Cleopatra VII (69-30 BC) was the last monarch of the Ptolemaic dynasty in Egypt. Daughter of Ptolemy XII, she ruled with her two brother-husbands, Ptolemy XII and Ptolemy XIV, both of whom she had killed, and with her son Ptolemy XV or Caesarion (44-30 BC). This new biography illustrates in full color the fascinating aspect of Cleopatra's ever-shifting identity. Depending on the audience, she might present herself as a goddess, a political leader, or an alluring and exotic woman. Roman statesmen likewise manipulated Cleopatra's image for their own political ends. Author Prudence Jones, an assistant professor at Montclair State University, also wrote "Cleopatra: A Sourcebook."
This jubilee book celebrates a century of Hungarian excavations in Egypt, which began on 1 January 1907 with the first of nine archaeological missions over four academic generations. Through the beautifully illustrated pages of this centenary volume, the reader becomes acquainted with the archaeological work of L·szlû Alm·sy, F¸lˆp Back, L·szlû Castiglione, Gèza Fehèrv·ri, Gyula Hajnûczi, Gyula Istv·nfi, L·szlû K·kosy, and Imre Makovecz.
The treasures of Pharaonic Egypt from Alexandria to Aswan
The Art and Archeology of Ancient Egypt explores and reveals the treasures of ancient Egypt from one end of the country to the other. Fully illustrated with excellent color photographs and historic prints, this book covers it all: a historical introduction and chronological listing of the pharaohs, the gods of ancient Egypt, the cult of the dead, hieroglyphic writing, travelers and explorers, the birth of modern archaeology, Alexandria, Tanis, the Giza plateau, the Egyptian Museum, Memphis, Saqqara, Dahshur, the oases of the Western Desert, Tell al-Amarna, Abydos, Dendera, Luxor, the temples of Western Thebes, the Theban necropolis, Esna, Edfu, Kom Ombo, Aswan, Philae, Abu Simbel and the Nubian temples, Serabit al-Khadem, and even a short section on the Monastery of St. Catherine. With captivating, concise text and hundreds of full-color illustrations, The Art and Archaeology of Ancient Egypt is the perfect gift or memento from a visit to Egypt.
Nefertari, the favorite queen of Rameses II, was buried about 3,200 years ago in the most exquisitely decorated tomb in Egypt's Valley of the Queens. Discovered in 1904 by Italian explorer Ernesto Schiaparelli, the tomb had deteriorated to a disastrous extent when emergency consolidation began in 1986. The six-year conservation project of the GCI and the Egyptian Antiquities Organization was completed in 1992.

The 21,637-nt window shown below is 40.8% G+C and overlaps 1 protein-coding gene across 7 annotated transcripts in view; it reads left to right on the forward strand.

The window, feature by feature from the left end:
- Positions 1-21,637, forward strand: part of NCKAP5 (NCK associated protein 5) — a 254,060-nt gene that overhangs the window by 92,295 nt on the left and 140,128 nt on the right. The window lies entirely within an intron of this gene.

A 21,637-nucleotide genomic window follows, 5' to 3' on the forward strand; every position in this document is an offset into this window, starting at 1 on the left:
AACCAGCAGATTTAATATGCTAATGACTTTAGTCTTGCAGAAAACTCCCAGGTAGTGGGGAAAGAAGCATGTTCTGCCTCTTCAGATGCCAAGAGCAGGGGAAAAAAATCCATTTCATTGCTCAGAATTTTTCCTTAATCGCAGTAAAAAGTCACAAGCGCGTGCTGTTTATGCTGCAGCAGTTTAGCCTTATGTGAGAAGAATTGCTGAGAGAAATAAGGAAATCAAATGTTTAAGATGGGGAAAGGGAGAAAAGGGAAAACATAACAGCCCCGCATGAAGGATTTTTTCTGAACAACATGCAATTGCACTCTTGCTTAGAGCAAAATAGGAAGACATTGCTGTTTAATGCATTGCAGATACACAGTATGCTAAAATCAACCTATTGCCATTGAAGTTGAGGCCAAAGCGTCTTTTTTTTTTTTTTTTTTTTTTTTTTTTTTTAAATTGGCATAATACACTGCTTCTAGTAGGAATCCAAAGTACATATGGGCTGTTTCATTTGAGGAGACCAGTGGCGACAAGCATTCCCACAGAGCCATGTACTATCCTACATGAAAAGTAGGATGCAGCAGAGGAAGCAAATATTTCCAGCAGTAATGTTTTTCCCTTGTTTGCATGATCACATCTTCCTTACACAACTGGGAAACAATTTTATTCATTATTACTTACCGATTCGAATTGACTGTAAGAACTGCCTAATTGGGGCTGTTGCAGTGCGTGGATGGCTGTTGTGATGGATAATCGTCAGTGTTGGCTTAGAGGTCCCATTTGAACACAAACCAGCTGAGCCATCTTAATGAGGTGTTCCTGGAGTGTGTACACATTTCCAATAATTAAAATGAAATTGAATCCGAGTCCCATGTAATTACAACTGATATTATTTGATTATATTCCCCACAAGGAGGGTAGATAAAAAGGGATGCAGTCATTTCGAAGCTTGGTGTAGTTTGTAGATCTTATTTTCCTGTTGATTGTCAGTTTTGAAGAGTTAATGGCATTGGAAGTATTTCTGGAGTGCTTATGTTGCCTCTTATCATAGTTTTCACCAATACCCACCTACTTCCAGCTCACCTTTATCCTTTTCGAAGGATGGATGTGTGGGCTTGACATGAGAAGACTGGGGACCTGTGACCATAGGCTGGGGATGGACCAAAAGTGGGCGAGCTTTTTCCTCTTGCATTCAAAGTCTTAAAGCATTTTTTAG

In this fascinating exploration of the tomb, John McDonald takes the reader through each chamber, describing the hieroglyphic messages depicted in the brilliant wall paintings and discussing the images within the context of Egyptian beliefs. He also offers insights into the life of Nefertari, the development and symbolism of royal tombs, and the construction and decoration of the tombs. House of Eternity is illustrated with historic black-and-white images and more recent color photographs that reveal the vibrant beauty of the wall paintings.
In November 1995 the tomb was reopened to the public. Because of the potential for damage and deterioration to the fragile wall paintings caused by increased humidity, carbon dioxide, and microbiological activity introduced by visitors to the tomb, the number permitted to enter daily is strictly controlled by the Egyptian authorities. This book results from a desire of the GCI to enrich visitors' experience by providing a detailed descriptive walk-through of the tomb while conveying a strong message regarding the need for conservation and continuous monitoring to ensure the long-term survival of the tomb's paintings.
Visitors to the tomb and the armchair traveler alike will find House of Eternity to be an excellent resource for understanding Nefertari's journey to the afterlife and for appreciating the extraordinary depictions of that journey on the walls of Nefertari's tomb.
The aim of the Abinger Editions is to provide a new, properly edited library of the literary works of E.M. Forster that does justice to his literary genius. The latest in the series is Alexandria, written while Forster was in Egypt during the First World War. This edition collates and compares all the existing editions of the work to provide the definitive version of the text. It also contains the subsequent work by Forster, Pharos and Pharillon.
A visit to the magnificent Pyramids of Giza, the one remaining Wonder of the ancient world, is incomplete without enjoying the performance of the spectacular Sound & Light Show of music, historical narration, and lights and images played out on the ancient stones themselves.
These new, full-color presentations serve as the ideal record—or foretaste—of the Sound & Light experience, with a historical introduction by internationally renowned Egyptologist Zahi Hawass, and the complete script of the show, accompanied by over 60 beautiful photographs of the light show, the monuments themselves, and the ancient sites of the surrounding region.